News / Americas

Attack on Sandinista Supporters Kills 5, Wounds 24

Police officers look at bullet holes in a window that were made during a shooting inside a bus on the Pan-American highway near Ciudad Dario, Nicaragua, July 20, 2014.
Police officers look at bullet holes in a window that were made during a shooting inside a bus on the Pan-American highway near Ciudad Dario, Nicaragua, July 20, 2014.
VOA News

Unidentified gunmen staged separate attacks on two buses carrying supporters of Nicaragua's governing party that were returning from a national celebration in western Nicaragua early Sunday, killing five people and wounding 24, local authorities said Sunday.

Matagalpa Mayor Zadrach Zeledon, a member of the governing Sandinista National Liberation Front, told local media that the worst attack happened on the Pan American Highway around 1 a.m. Sunday in a community known as Las Calabazas. Two men and two women died from bullet wounds, he said.

The other attack was reported north of Matagalpa, which lies 100 kilometers (62 miles) north of the capital of Managua, on a road between the towns of San Ramon and El Jobo. One man was reported killed there.

Official sources have not identified the attackers, but an anti-Sandinista group claimed responsibility on Facebook. 

The government supporters were heading home after Saturday's commemoration of the ouster of dictator Anastasio Somoza on July 19, 1979.

This weekend, Nicaraguan President Daniel Ortega, of the Sandinista National Liberation Front, celebrated the anniversary of the revolution he helped lead 35 years ago.

Alongside Venezuelan President Nicolas Maduro, Ortega rallied supporters Saturday in Managua.

"Even as we have achieved great victories we still have greater victories ahead."

The sixty-eight year-old Ortega, who is serving his third term as president, was part of the Sandinista revolt that ousted Somoza in 1979.

He is now facing criticism himself of overstepping his bounds, after opposition members said constitutional changes earlier this year are designed to keep Ortega as leader of the impoverished Central American country for life.

In January, the largely Sandinista National Assembly approved controversial amendments that would allow him to be re-elected indefinitely.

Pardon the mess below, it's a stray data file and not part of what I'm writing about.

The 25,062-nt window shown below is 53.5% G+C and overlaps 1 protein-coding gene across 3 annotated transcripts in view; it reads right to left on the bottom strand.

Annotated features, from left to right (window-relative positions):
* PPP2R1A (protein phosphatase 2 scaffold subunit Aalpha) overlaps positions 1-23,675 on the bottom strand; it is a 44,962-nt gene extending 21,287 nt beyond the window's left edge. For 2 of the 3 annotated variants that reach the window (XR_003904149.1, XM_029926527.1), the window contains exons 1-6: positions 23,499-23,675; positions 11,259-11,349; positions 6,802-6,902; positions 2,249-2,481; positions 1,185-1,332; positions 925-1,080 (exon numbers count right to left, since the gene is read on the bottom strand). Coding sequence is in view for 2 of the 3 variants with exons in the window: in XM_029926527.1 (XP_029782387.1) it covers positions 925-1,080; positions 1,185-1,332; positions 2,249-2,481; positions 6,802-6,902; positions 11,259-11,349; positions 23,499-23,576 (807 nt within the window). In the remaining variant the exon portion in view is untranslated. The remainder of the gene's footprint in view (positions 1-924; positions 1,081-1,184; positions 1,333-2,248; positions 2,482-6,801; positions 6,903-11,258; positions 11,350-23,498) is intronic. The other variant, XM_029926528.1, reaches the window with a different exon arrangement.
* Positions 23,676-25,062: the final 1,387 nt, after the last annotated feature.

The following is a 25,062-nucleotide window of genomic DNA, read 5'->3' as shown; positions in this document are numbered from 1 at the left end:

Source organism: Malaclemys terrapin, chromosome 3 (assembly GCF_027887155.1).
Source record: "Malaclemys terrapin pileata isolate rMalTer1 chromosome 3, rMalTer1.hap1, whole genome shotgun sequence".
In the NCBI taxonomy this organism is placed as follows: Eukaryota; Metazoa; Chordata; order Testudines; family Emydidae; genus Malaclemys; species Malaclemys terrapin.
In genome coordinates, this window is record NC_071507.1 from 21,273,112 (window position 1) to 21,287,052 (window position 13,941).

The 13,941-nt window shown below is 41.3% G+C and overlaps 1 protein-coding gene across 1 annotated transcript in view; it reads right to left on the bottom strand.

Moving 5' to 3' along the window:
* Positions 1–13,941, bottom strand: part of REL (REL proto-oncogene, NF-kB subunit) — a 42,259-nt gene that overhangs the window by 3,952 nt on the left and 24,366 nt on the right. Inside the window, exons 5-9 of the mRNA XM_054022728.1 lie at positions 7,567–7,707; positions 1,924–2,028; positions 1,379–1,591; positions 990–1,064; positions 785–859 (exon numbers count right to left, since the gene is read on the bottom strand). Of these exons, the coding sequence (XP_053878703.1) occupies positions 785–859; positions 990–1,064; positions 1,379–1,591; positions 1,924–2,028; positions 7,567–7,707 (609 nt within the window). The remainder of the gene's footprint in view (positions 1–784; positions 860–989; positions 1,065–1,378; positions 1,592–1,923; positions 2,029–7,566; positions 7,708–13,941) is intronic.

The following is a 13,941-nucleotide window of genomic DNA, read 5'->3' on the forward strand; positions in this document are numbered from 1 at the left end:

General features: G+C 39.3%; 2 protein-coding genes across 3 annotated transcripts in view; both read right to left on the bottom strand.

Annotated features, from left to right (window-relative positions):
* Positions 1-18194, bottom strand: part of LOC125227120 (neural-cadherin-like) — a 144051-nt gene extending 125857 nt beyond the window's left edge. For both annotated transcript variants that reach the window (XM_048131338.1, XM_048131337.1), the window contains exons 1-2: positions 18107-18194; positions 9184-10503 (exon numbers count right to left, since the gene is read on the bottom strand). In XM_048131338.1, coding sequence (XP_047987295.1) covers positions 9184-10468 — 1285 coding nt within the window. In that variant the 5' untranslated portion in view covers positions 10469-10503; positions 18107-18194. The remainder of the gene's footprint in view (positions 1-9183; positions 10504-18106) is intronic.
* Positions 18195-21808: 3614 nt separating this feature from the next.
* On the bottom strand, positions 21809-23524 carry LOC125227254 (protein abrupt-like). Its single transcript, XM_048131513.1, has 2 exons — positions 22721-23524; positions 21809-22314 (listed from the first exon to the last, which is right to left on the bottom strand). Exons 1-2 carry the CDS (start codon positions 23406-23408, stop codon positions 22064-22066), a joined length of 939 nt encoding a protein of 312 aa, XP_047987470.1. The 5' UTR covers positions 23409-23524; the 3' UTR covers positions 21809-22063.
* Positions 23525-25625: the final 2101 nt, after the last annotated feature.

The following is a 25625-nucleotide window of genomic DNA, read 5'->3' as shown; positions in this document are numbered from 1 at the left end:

Ortega was elected president for one term in 1984, and his government survived the U.S.-backed "Contra" rebellion throughout the 1980s. He was reelected in 2006, and the Sandinista leader has expressed interest in seeking a new term in 2016.

According to the World Bank's most recent estimates in 2009, 42.5 percent of Nicaraguans live at or below the poverty rate, a slight improvement over the 2005 estimate of 48.3 percent.

Some information for this report provided by Reuters and AP.

You May Like

Video On The Scene: In Ethiopia, 'Are You a Journalist?' Is a Loaded Question

VOA's Anita Powell describes the difficulties faced by reporters in fully conveying the story in a country where people are reticent to share their true opinions More

Nigerians Await New President With High Hopes

When pomp and circumstance of inauguration end in Abuja, Buhari will sit down to the hard task of governing Nigeria More

India's Restrictions on Several NGOs Raise Concerns

Political analysts link recent clampdown on advocacy groups to report last year that said foreign-funded NGO’s negatively impact economic development More

Featured Videos

Your JavaScript is turned off or you have an old version of Adobe's Flash Player. Get the latest Flash player.
3D Printer Makes Replica of Iconic Sports Cari
|| 0:00:00
...    
🔇
X
George Putic
May 27, 2015 9:31 PM
Cars with parts made by 3D printers are already on the road, but engineers are still learning about this new technology. While testing the possibility of printing an entire car, researchers at the U.S. Department of Energy recently created an electric-powered replica of an iconic sports roadster. VOA’s George Putic has more.
Video

Video 3D Printer Makes Replica of Iconic Sports Car

Cars with parts made by 3D printers are already on the road, but engineers are still learning about this new technology. While testing the possibility of printing an entire car, researchers at the U.S. Department of Energy recently created an electric-powered replica of an iconic sports roadster. VOA’s George Putic has more.
Video

Video US Voters Seek Answers From Presidential Candidates on IS Gains

The growth of the Islamic State militant group in Iraq and Syria comes as the 2016 U.S. presidential campaign kicks off in the Midwest state of Iowa.   As VOA’s Kane Farabaugh reports, voters want to know how the candidates would handle recent militant gains in the Middle East.
Video

Video A Small Oasis on Kabul's Outskirts Provides Relief From Security Tensions